sâmbătă, 22 ianuarie 2011

The Greatest Record Ever Made

Peely said he pulled over to the side of the road and cried when he first heard Teenage Kicks by The Undertones. He included it in his Desert Island Discs list, adding that he would choose it above all the others he had chosen. It was the first record he ever played back to back without a break. The first line ("A teenage dream's so hard to beat") is engraved on his tombstone. In Peeling Back The Years, he told John Walters he believed it to be the one outstanding moment that punk had made possible.
So why did he hold it in such reverence?
Trying to listen to such a slab of pop history dispassionately is nigh impossible. Feargal Sharkey claims that they sent only Peel a copy in 1978. The opening snare/bass drum 4/8 time opening does not adequately prepare one for the chainsaw riff and pleading, high-pitched vocals that ensue. Arguably, the boys from Derry would make their bread and butter from energetic songs about adolescent yearnings (see the second download for more of the same), but this smacks of perfection. Unfussy yet clear production, 2 and a half minutes long, verse/chorus/verse/chorus...more would definitely be less. Part of a four-song EP, its roots in the Ramones' style are clear, and yet it sounds like nothing else. It reached #31 in the UK charts, 1978 FF #10, 1979 FF #2, 1980 FF #7, 1981 FF #6, All-Time FF 1982 #8 and finally #2 in the All-Time FF 2000.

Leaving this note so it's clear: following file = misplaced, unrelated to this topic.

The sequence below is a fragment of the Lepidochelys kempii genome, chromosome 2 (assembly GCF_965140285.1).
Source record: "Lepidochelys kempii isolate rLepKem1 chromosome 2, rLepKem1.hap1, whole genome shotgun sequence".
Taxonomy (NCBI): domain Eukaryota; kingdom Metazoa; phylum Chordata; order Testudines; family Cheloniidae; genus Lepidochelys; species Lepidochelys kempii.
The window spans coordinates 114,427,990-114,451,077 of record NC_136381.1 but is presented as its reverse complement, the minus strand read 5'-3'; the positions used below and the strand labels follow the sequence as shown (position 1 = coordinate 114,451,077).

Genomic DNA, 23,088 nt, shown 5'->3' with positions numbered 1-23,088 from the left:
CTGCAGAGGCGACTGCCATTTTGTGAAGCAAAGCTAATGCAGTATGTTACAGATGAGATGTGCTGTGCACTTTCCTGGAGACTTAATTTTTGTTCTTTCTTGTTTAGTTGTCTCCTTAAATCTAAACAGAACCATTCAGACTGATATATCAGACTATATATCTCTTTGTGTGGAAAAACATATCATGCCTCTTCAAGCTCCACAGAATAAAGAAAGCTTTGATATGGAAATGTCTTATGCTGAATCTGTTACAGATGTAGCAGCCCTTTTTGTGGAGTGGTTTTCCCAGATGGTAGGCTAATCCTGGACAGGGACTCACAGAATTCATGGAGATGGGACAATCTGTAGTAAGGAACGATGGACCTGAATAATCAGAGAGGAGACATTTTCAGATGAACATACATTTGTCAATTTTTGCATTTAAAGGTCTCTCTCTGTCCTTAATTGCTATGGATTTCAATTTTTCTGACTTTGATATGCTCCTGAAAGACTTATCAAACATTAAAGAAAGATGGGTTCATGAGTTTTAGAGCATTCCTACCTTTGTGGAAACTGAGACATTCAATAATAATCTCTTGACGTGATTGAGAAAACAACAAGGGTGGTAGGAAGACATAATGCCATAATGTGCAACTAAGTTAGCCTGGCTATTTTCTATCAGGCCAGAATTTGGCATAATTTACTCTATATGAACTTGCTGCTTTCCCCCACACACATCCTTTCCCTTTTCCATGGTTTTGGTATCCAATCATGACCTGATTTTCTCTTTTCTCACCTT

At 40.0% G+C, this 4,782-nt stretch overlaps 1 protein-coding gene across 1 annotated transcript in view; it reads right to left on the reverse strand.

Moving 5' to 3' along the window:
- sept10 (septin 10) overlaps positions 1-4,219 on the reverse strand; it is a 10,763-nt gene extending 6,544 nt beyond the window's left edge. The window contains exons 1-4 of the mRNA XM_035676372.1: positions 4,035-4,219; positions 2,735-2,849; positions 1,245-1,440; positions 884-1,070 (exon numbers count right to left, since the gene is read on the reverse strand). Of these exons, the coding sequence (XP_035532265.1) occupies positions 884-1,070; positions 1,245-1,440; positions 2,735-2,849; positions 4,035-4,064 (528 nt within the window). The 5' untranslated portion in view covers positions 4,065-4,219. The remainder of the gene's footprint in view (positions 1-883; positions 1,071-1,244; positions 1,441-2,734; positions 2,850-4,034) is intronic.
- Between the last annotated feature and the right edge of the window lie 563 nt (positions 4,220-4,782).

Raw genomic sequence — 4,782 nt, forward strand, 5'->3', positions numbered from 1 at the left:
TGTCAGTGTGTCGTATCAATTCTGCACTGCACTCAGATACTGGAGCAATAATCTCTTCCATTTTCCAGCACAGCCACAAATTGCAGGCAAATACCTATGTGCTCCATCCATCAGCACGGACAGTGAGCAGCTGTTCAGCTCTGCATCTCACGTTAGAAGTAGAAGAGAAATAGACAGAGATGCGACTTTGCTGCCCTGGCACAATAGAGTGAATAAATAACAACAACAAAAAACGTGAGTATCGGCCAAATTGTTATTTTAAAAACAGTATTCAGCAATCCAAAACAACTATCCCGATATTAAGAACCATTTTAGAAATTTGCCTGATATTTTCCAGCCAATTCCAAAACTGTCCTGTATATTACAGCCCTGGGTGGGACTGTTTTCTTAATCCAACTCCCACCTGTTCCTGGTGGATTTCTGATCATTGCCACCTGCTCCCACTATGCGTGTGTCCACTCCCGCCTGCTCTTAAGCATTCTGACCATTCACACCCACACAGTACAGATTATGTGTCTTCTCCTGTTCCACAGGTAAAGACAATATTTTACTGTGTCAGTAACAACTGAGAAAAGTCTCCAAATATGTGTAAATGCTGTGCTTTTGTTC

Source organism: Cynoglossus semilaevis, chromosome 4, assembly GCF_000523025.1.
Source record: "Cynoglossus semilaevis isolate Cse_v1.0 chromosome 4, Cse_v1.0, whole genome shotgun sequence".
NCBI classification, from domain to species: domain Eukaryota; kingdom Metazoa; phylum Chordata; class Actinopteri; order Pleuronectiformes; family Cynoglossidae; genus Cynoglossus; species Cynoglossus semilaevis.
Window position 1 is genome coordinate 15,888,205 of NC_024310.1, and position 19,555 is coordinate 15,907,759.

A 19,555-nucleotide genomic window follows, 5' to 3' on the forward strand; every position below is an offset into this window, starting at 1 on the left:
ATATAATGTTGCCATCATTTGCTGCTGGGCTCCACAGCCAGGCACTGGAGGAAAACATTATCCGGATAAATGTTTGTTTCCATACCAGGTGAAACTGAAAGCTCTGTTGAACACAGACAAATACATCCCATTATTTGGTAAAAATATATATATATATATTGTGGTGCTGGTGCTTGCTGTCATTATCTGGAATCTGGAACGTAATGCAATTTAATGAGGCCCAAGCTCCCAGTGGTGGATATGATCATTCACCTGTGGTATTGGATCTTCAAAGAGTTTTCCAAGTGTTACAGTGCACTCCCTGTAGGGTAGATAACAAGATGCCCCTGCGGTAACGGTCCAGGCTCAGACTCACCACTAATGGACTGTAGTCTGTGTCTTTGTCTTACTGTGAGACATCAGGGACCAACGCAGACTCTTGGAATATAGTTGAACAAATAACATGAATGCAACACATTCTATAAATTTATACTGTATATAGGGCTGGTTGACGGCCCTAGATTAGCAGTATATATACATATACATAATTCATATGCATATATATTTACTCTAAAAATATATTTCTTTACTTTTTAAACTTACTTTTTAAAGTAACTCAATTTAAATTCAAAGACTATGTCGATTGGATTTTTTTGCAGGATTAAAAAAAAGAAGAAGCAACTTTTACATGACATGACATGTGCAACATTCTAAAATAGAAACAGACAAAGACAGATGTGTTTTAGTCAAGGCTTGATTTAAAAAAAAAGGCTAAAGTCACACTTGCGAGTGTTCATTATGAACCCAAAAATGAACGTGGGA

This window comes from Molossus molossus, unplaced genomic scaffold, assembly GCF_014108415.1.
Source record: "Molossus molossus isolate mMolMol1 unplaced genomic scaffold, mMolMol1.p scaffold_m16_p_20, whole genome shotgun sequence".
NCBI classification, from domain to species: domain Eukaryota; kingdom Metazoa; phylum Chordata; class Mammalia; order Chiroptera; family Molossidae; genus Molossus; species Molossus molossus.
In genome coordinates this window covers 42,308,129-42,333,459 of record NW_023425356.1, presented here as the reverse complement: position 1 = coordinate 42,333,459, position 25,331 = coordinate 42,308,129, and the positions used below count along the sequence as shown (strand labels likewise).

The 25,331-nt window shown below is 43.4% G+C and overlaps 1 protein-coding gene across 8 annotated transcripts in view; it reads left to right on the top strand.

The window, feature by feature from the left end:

Get Over You (1979 FF #12, 1980 FF #17, 1981 FF #20, and All-Time FF 1982 #20) only made #57 in the UK charts and the reasons for its relative failure are unclear. Some have attributed it to being overproduced: was it just that the public was unready for a retread of Kicks territory? However, the question is academic, since it was only their first record for Sire, and better times were coming. Have a butchers at the boys cutting up the latter song live:

Buy: Undertones, The Best Of The Undertones: Teenage Kicks